After, we talked about the questions they had (i.e., “What is Snail Mail?”), and then about the interesting content. They didn't remember some of the content, but when I mentioned how I learned something from the video, too, it reminded them and sparked a little more conversation.

Step 4: Focus on linguistic elements
The linguistic focus for the lesson was a review of the uses of the various present tenses (simple present, present progressive, present perfect) but we also ended up reviewing the simple past. The rationale behind this choice is that, not only do the tenses need to be reviewed, but that emails generally feature a lot of these tenses. This section didn't connect as well as another grammar point could have, but you have to work with your students' specific needs.

I wrote the three present tense forms (I work, I am working, I have worked) on the board and at the beginning, I mentioned their technical grammar tense names once in the beginning, but after that, I focused on their use. We discussed by comparing two forms at a time (i.e., what is the difference between “I work” and “I am working”). After that, we did a go-around-the-room exercise conjugating different verbs for different circumstances.

Step 5: Provide freer practice
I split the class into two groups, and each group got a prompt.
  • Prompt 1: You work at company that makes advertisements. You want to make an advertisement for a big toy company. Email the marketing director (you don't know his name) and see if he is interested in working with your company.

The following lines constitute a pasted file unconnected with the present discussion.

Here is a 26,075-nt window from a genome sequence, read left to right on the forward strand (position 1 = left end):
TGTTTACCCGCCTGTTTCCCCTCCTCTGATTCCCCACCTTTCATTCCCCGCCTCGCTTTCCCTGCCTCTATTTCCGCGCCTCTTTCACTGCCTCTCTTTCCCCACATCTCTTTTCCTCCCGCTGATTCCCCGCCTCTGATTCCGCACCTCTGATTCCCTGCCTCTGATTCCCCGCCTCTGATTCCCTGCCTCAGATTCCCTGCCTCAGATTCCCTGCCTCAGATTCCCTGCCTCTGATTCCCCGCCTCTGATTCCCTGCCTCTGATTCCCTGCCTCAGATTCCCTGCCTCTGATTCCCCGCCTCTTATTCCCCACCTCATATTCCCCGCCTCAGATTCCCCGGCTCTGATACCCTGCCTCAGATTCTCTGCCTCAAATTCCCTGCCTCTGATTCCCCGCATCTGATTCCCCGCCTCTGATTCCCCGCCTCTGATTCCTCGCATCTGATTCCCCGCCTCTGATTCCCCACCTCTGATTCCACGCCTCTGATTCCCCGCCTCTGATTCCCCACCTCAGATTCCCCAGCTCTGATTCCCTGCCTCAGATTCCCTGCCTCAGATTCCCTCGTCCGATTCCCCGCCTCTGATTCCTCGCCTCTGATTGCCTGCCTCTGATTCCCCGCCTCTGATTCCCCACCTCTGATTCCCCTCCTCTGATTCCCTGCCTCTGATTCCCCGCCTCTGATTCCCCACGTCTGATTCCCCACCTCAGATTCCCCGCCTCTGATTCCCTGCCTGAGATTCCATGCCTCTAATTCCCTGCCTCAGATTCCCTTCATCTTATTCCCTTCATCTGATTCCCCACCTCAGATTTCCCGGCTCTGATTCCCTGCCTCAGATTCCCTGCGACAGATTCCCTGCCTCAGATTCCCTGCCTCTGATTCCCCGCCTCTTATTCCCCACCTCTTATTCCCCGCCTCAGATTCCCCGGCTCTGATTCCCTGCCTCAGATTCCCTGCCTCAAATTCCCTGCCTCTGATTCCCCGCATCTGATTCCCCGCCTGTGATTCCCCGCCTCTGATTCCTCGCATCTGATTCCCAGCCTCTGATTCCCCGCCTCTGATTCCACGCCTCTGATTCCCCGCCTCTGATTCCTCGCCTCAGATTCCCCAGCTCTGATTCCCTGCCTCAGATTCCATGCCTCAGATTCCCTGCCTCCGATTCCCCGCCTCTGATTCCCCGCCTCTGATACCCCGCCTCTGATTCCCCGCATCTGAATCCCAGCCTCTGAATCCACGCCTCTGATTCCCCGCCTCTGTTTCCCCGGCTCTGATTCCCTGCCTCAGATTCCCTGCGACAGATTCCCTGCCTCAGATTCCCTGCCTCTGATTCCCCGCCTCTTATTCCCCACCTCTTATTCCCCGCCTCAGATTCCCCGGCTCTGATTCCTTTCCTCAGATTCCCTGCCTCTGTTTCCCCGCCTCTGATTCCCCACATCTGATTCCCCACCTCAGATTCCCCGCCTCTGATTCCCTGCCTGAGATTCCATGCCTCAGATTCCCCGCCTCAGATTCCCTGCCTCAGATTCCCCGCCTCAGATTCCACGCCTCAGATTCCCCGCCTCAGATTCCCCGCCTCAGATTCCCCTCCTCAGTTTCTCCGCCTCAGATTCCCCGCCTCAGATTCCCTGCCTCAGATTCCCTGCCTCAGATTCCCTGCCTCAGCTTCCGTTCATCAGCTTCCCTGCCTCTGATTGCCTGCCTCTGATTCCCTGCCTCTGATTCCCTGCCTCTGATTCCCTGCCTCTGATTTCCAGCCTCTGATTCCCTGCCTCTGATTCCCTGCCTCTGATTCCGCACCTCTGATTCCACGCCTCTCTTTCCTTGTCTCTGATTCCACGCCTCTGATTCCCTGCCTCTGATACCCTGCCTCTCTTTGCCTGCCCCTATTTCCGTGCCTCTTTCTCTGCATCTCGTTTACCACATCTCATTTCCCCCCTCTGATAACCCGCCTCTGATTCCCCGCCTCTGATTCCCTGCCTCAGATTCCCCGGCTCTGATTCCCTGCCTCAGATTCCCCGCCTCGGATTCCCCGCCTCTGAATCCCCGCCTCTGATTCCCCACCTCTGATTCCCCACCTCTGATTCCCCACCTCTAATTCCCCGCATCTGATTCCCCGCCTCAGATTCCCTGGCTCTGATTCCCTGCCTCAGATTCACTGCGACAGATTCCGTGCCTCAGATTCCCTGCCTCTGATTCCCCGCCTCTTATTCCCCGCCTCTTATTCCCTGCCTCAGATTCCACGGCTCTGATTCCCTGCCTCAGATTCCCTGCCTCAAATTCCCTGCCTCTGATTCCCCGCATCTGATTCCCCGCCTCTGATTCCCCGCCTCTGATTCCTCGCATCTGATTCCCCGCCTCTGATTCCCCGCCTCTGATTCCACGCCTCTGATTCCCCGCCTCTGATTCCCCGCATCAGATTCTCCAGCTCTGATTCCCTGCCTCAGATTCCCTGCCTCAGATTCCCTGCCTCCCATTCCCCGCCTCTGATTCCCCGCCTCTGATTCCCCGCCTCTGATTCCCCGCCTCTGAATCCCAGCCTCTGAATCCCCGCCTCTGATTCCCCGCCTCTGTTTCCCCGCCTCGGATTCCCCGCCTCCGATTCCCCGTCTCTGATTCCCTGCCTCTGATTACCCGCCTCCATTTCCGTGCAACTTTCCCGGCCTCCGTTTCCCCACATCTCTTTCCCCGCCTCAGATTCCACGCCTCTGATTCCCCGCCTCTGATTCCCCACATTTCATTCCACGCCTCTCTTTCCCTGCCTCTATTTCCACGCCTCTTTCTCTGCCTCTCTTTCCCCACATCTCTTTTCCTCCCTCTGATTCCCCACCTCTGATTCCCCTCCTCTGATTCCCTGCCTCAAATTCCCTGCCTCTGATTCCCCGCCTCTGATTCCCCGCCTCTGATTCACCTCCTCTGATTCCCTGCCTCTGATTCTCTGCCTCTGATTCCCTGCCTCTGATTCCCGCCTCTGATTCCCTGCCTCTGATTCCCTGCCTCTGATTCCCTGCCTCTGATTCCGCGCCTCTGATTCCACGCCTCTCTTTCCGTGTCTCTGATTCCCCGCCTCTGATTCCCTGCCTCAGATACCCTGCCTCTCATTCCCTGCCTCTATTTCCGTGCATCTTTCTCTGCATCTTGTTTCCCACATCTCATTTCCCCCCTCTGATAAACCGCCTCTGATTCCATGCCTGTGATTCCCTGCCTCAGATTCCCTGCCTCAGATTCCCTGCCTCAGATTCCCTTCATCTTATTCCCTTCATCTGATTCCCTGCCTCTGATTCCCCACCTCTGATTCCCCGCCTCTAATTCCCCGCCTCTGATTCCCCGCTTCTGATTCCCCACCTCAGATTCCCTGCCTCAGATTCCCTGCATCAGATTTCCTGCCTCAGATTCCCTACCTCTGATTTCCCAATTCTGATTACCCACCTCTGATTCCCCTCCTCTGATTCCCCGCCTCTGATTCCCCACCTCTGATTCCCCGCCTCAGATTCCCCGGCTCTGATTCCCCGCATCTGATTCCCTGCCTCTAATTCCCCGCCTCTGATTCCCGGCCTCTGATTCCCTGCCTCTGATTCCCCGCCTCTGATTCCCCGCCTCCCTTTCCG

• Prompt 2: Yesterday, there was a meeting in your company. You went to the meeting, but you are a little confused. You have some questions about what happened in the meeting. Email your co-worker (the meeting leader) to ask for more information.
Each group wrote an email based on the prompt. I gave them about 5-10 minutes, and then they “emailed” their paper to the other team. The other team then responded to the “email”. I saw that they were a little confused in the response, so I also had them switch prompts so that they knew why the original email was written. This activity probably needs more time and it also needs very simple prompts.

Step 6: Introduce the pedagogical task (Homework)
The last step was homework for the week. I split the group into partners, and I handed each person an A or B task, and then briefly explained what was going to happen. Basically, there must be at least 4 emails total (2 from each person). Person A must initiate a meeting, person B must reply and ask for a copy of the meeting agenda. The students are supposed to print out the entire email chain and then we will review them in class next week.

Here are the task assignments: (2 people, 1 group AB; 3 people, 1 group ABC; 4 people, 2 groups AB AB; 5 people, 2 groups AB ABC; 6 people 2 groups ABC ABC OR 3 groups AB AB AB, etc.)

  • Person A: - Initiate a Meeting. Try to find a a time, date, and place. Provide any information that the other person needs.
  • Person B: Wait for the email from Person A. Agree on a good meeting time and place. Also, ask for the meeting agenda.
  • Person C: Wait for person A and Person B to email you. You can't meet on the day that they suggest, but you are free almost every other day.
I hope you like the lesson. My students told me that they enjoyed it because it was so "interactive." Feel free to use or modify it, and let me know if you have any questions!